Conclusion of the instruction issued by the CBIC

The instruction emphasizes that the Supreme Court’s decision in the NOS case should not be applied mechanically. Different factual situations and contractual terms will determine the GST applicability for each secondment agreement. CBIC discourages the automatic use of section 74(1) of the CGST Act, 2017. This section allows extended time for tax assessment in case of fraud or deliberate misinformation. It highlights the importance of considering specific details of each secondment agreement rather than following a one-size-fits-all approach based on a single court case.

Below are the scenarios to understand the taxability under GST as per the industry perspective

Dispatch of employees by overseas companies to their subsidiaries in India is a very common practice. In certain cases, these employees are dispatched via. secondment and dispatch agreements between the overseas entity and the Indian entity and in other cases there are only employment contracts between dispatched personnel and the Indian entity. Further, sometimes the salary paid by the overseas entity is recovered by the Indian Company via. debit notes and in a few cases no reimbursement is being made by the Indian Company to the overseas entity.

  1. Existing employment contract between a foreign company and seconded employees

Where the foreign parent company has an employee on its payroll and that employee is dispatched to an Indian subsidiary and foreign company continues to pay the employee’s salary and manage their benefits. In this case, only a view can be taken that the service has been imported by the Indian Company. However, facts of the case are to be identified and analyzed independently keeping in mind the arrangement whether it is a case of secondment or only service provision by the overseas entity.

  1. Agreement between Indian Subsidiary company and seconded employees: -

If there is only an employment agreement between the Indian subsidiary company and the seconded employees and there is no role of a foreign subsidiary company in terms of salary and other allowances to seconded employees, then in this case, a view is possible that it is an employment arrangement between Indian Company and the employee. Nevertheless, there are many other factors which are to be checked separately whether:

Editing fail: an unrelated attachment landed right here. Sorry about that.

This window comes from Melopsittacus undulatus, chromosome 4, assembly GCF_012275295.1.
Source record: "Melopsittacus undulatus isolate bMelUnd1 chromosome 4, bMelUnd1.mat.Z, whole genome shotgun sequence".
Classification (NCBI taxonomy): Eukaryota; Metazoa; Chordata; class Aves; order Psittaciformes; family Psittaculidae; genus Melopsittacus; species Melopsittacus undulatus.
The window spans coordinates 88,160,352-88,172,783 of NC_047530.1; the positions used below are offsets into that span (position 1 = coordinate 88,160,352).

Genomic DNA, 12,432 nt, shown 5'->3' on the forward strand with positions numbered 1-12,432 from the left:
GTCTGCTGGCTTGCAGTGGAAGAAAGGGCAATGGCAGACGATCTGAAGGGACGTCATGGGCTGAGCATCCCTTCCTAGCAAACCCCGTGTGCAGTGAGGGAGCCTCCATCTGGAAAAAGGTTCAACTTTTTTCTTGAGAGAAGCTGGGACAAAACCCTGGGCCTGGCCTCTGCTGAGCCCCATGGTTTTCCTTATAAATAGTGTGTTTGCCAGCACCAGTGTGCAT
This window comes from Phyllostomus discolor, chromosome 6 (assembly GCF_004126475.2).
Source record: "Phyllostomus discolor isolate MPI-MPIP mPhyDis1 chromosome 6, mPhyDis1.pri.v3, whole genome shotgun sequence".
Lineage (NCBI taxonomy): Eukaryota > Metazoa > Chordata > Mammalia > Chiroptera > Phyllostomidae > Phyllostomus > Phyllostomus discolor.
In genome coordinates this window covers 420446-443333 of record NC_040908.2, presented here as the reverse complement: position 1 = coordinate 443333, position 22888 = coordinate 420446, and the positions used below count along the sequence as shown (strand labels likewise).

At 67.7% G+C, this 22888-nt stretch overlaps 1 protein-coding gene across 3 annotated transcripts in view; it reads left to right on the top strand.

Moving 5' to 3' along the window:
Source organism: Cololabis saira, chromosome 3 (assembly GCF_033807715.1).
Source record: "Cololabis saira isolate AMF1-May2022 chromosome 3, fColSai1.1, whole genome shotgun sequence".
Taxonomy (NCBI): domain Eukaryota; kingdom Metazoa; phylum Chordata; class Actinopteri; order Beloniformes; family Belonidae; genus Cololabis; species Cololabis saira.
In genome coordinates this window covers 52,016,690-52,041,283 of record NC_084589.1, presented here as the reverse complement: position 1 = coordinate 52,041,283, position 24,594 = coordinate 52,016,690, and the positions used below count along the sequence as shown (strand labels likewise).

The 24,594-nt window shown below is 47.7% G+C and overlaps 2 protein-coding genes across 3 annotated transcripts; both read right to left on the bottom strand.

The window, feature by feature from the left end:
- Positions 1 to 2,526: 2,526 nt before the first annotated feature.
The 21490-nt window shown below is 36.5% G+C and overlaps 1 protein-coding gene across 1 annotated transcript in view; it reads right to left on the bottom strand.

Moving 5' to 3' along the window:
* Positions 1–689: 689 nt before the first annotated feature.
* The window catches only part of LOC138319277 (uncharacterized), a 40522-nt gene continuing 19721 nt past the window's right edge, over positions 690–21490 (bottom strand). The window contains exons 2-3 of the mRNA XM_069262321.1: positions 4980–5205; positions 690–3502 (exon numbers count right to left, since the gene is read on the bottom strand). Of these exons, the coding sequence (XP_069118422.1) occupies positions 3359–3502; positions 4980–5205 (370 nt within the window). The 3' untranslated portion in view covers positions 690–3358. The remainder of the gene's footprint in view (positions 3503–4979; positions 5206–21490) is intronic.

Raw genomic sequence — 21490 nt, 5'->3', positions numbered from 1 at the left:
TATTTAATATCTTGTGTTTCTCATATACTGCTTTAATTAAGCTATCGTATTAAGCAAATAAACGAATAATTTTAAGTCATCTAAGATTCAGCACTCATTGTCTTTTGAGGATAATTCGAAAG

• Any consideration is being charged by the foreign entity for this service;
  • Overseas entity is paying salary or other allowances to the dispatched personnel;
  • Overseas entity is raising debit notes to recover such salary and allowances from Indian Company;
  1. Secondment agreement between Indian & overseas entity and employment agreement between Indian entity and dispatched personnel: -

There are cases wherein two types of agreements are entered into between an Indian company, an overseas company and the dispatched personnel which are:

  1. Secondment and dispatch agreement: A secondment agreement is generally a two-party agreement between an Indian and an overseas entity. Dispatch agreement is a triparty agreement between the Indian company, overseas entity and the dispatched personnel.
  2. Employment agreement: Employment contract between the Indian Company and the dispatched personnel.

In these cases, it is worth analyzing, whether any reimbursement is being claimed by the foreign company from the Indian Company. Further, it is also to be seen that any income is derived by the overseas entity from the Indian Company for this arrangement.

Just to conclude, to analyze GST implications on these arrangements, it is important to check the following:

  • Terms of arrangement between the Indian and foreign Company and the dispatched personnel;
  • If a foreign company is deriving any benefit from the Indian company in these arrangements;
  • If reimbursement is being made by the Indian Company to the foreign company for the payment made overseas;
  • Which entity is managing the payroll of the dispatched personnel;
  • Is there any global policy of secondment in the overseas entity; and
  • Is there any global policy of repatriation in the overseas entity;